The assaults raised eyebrows among security experts both for their size and for the machines that made them happen. The attackers used as many as one million Chinese-made security cameras, digital video recorders and other infected devices to generate webpage requests and data that knocked their targets offline, security experts said. It is unclear whether the attackers had access to video feeds from the devices.

Click to enlarge.

"The Cone of Silence" invented at MIT

Once heralded as an ingenious design strategy for saving money and fostering collaboration, the open-plan office has fallen from grace. 
It's increasingly viewed by employees as a stressful, noisy nuisance, but with real estate prices soaring, it's not an easy trend for many companies to reverse. That's why some of the best solutions have been small-scale interventions that reconfigure existing open-plan spaces to fit employees' needs in the moment.
But ask Skylar Tibbits to design a reconfigurable space for your open office and you're going to get a whole different animal. That's what happened after Drew Wenzel, a civil and environmental engineer who is part of the campus development team at Google, met Tibbits and started collaborating with him earlier this year...

The original Cone of Silence.
The lab's latest project brings its wild material experimentation to the everyday office: a wooden pod that lowers down from the ceiling and expands into a temporary work space. Born out of a conversation Tibbits had with Wenzel and others at Google, the transformable workspace offers a real-world application of the lab's future-focused work. more
Could also be used to secure open-area desks and cubicles from after-hours snoops. ~Kevin

Tuesday, September 27, 2016

How The Great Seal Bug Became Your Electronic Toll Tag

The story of the electronic tollbooth begins at the turn of the century, in St. Petersburg, Russia. That's where Leon Theremin was born.

Yes, that Theremin — the creator of the musical instrument you play without even touching.

"Just as World War I was starting, and then the Russian Revolution, he found himself in the middle of that and was pulled into the new Soviet inner circle and told he was now a Soviet scientist," says Albert Glinksy, who wrote the biography Theremin: Ether Music and Espionage.

Playing with electromagnetic fields while working on a gas detection meter, Theremin discovered a trick: Using the radio frequency between two antennas, he'd wave one hand for volume and the other for pitch...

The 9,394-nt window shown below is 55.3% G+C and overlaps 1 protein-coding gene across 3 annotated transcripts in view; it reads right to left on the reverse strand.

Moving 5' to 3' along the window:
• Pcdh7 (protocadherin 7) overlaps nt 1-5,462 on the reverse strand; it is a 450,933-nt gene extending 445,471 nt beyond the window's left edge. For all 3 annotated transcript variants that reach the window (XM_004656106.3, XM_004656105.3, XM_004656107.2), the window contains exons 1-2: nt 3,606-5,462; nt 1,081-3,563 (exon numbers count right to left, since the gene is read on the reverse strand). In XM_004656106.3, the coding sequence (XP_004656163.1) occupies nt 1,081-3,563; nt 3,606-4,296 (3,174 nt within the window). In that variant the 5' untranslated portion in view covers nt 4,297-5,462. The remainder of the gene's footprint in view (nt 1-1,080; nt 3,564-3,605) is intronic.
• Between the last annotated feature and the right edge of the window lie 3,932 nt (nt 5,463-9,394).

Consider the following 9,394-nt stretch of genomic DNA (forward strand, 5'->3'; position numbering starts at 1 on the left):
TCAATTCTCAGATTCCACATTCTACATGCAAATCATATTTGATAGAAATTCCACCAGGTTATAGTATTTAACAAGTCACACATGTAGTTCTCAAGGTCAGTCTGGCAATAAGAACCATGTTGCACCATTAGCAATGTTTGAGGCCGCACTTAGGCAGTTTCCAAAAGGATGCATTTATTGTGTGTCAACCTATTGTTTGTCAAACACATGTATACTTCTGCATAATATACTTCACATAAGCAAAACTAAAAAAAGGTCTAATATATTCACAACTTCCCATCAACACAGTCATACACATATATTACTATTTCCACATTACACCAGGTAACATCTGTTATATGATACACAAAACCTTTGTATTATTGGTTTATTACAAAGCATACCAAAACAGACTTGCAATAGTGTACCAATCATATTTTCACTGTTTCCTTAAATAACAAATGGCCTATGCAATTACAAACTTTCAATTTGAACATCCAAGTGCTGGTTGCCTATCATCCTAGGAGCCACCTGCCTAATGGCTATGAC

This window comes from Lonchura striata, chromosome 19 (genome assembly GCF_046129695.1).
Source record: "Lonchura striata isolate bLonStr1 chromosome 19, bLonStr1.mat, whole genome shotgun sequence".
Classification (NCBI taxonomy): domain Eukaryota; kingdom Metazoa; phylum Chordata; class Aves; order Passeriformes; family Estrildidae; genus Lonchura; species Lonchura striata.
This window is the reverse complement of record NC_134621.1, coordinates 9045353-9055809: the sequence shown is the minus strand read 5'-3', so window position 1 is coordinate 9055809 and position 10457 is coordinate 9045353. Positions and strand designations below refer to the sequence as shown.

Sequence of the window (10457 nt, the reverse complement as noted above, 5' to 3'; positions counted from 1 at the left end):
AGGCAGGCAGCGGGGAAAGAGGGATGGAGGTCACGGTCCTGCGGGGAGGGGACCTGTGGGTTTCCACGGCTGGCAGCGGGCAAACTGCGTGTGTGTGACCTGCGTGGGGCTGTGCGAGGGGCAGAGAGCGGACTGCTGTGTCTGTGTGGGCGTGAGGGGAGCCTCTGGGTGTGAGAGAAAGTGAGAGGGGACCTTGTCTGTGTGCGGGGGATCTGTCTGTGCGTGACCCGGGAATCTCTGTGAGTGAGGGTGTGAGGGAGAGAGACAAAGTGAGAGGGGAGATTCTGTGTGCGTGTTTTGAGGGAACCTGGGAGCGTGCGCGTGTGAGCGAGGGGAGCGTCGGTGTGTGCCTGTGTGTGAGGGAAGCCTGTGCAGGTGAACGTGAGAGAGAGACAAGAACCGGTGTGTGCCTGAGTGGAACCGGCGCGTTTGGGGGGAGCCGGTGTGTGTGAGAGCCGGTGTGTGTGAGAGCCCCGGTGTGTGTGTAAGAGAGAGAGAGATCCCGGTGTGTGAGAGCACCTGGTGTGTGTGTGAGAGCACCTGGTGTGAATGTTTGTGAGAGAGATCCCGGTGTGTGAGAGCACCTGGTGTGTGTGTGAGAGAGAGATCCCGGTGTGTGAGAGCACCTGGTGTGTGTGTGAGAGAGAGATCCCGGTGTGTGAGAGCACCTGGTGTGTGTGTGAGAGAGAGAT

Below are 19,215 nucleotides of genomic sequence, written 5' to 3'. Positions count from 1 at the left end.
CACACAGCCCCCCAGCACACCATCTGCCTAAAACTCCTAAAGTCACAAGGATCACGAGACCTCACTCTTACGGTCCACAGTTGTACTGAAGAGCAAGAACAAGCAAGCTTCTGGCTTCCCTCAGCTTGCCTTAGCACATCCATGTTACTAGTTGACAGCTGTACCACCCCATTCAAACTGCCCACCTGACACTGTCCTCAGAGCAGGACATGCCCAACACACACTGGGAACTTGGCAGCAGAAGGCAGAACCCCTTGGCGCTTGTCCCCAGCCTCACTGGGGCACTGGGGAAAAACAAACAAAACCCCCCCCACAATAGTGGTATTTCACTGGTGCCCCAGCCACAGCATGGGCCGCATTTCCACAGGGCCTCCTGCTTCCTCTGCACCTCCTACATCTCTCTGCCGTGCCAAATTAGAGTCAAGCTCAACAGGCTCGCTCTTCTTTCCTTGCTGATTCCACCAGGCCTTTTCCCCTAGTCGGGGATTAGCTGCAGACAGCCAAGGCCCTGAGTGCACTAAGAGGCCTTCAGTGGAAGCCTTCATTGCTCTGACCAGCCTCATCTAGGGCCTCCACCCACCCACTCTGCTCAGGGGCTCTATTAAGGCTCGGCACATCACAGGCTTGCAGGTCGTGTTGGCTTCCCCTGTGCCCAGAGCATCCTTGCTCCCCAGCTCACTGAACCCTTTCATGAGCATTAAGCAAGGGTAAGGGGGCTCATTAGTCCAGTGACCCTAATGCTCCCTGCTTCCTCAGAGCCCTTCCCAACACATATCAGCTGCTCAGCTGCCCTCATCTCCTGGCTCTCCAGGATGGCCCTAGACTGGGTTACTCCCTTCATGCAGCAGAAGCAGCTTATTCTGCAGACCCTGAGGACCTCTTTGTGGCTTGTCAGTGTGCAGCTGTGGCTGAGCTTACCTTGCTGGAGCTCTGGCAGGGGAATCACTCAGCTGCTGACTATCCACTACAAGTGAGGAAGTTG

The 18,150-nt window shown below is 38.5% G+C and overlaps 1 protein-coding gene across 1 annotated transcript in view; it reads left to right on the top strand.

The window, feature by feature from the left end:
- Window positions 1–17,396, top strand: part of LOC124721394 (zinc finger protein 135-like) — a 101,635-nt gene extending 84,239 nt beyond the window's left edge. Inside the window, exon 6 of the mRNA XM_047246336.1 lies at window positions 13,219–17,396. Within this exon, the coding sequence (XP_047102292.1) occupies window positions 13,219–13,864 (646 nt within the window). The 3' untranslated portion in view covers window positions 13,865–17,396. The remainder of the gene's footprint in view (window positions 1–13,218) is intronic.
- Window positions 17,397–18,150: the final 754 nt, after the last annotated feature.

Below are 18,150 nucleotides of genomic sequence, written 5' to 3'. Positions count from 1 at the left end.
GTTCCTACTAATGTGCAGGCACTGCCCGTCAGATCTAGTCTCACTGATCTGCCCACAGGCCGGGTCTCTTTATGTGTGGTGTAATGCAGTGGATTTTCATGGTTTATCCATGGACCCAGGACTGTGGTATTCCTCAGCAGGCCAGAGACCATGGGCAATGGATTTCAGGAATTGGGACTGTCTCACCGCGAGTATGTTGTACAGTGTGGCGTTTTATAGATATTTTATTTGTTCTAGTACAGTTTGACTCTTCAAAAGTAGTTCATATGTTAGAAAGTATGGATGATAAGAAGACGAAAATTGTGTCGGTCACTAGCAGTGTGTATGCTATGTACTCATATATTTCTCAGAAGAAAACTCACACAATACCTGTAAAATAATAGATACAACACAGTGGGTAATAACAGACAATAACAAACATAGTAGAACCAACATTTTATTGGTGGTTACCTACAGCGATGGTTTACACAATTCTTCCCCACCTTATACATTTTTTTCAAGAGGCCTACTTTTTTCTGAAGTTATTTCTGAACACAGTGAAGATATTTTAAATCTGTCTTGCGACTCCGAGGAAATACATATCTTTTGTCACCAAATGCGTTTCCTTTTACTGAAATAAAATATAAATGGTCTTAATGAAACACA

Theremin was sent to New York City, where he performed and continued to invent. But he also had another mission.

"He was carrying out espionage, so he had this sort of double life in New York," Glinsky says.

In 1938, Theremin returns to Russia.

But the political winds had changed, and he was sent to a Siberian labor camp, then transferred to a prison for scientists.

It was there that Theremin took spying to a new level when he was ordered to build a bugging device to spy on the U.S. ambassador in Moscow.

"The brilliance of this device was it had no batteries, it needed no electrical external source," Glinsky says. "And it was perfectly inert until it was activated, when they wanted to externally, by microwave beams from a companion device that was a few buildings down."

The bug was the size of a quarter and placed in the office of the U.S. ambassador in Moscow. It was hidden in a seal of the United States, where it stayed for seven years before being accidentally discovered.  (Not true. It was found during a TSCM search.)

Theremin may have created the first RFID-like device. But it took a Brooklyn inventor to connect another technology — friend or foe radar — with modern computing that gets us to electronic toll collection. more

Industrial Espionage: An update on what it includes.

Industrial espionage comes in many forms; the most commonly seen is the surveillance type methods, usually seen in the secret spy books and television programs. However, the truth is far from the glamour of the fictitious man who find out about the wrong, puts it right and gets the girl. In the real world this problem is a very real thing and one of the worst types of industrial espionage is the selling of trade secrets.
But this is only one cell of a much bigger definition, in recent years the definition of what is seen as industrial espionage has increased to cover such areas as; attempts to sabotage a corporation, in some cases, malware and spyware has even entered the arena of corporate espionage. And as earlier mentioned there are the more obvious kinds of industrial espionage such as theft of trade secrets, bribery, blackmail, and technological surveillance. more

Keep all this in mind when you suspect business espionage. The attack vectors are many; about half people, half technological. Solving the problem requires a holistic strategy, and working with specialists who have holistic mindsets. ~Kevin